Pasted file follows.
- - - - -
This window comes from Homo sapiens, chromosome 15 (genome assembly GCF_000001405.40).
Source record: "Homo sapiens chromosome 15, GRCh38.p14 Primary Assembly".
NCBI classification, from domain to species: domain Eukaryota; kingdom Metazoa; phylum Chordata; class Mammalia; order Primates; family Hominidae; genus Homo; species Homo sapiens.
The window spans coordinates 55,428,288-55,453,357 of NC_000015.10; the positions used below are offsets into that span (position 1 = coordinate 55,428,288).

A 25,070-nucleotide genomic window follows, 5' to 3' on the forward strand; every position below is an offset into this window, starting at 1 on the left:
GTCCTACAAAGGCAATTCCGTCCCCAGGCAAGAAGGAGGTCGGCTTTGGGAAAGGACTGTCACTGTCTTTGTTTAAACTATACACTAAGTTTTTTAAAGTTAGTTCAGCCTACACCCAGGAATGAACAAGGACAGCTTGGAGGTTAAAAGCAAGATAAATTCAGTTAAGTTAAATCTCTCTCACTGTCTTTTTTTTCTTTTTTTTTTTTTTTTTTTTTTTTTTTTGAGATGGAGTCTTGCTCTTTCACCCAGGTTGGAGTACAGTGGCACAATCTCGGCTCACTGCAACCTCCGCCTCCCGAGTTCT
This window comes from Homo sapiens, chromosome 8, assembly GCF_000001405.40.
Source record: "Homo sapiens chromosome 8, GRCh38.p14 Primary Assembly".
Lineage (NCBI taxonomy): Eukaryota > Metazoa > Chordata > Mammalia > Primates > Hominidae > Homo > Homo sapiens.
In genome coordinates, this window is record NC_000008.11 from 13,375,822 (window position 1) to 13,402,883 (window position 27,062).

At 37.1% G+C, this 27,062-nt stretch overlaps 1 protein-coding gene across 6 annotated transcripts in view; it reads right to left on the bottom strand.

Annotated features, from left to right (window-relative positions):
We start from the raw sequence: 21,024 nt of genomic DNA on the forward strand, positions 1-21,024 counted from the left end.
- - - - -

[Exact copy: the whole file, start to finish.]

This window comes from Homo sapiens, chromosome 15 (genome assembly GCF_000001405.40).
Source record: "Homo sapiens chromosome 15, GRCh38.p14 Primary Assembly".
NCBI classification, from domain to species: domain Eukaryota; kingdom Metazoa; phylum Chordata; class Mammalia; order Primates; family Hominidae; genus Homo; species Homo sapiens.
The window spans coordinates 55,428,288-55,453,357 of NC_000015.10; the positions used below are offsets into that span (position 1 = coordinate 55,428,288).

A 25,070-nucleotide genomic window follows, 5' to 3' on the forward strand; every position below is an offset into this window, starting at 1 on the left:
GTCCTACAAAGGCAATTCCGTCCCCAGGCAAGAAGGAGGTCGGCTTTGGGAAAGGACTGTCACTGTCTTTGTTTAAACTATACACTAAGTTTTTTAAAGTTAGTTCAGCCTACACCCAGGAATGAACAAGGACAGCTTGGAGGTTAAAAGCAAGATAAATTCAGTTAAGTTAAATCTCTCTCACTGTCTTTTTTTTCTTTTTTTTTTTTTTTTTTTTTTTTTTTTGAGATGGAGTCTTGCTCTTTCACCCAGGTTGGAGTACAGTGGCACAATCTCGGCTCACTGCAACCTCCGCCTCCCGAGTTCT
This window comes from Homo sapiens, chromosome 8, assembly GCF_000001405.40.
Source record: "Homo sapiens chromosome 8, GRCh38.p14 Primary Assembly".
Lineage (NCBI taxonomy): Eukaryota > Metazoa > Chordata > Mammalia > Primates > Hominidae > Homo > Homo sapiens.
In genome coordinates, this window is record NC_000008.11 from 13,375,822 (window position 1) to 13,402,883 (window position 27,062).

At 37.1% G+C, this 27,062-nt stretch overlaps 1 protein-coding gene across 6 annotated transcripts in view; it reads right to left on the bottom strand.

Annotated features, from left to right (window-relative positions):
We start from the raw sequence: 21,024 nt of genomic DNA on the forward strand, positions 1-21,024 counted from the left end.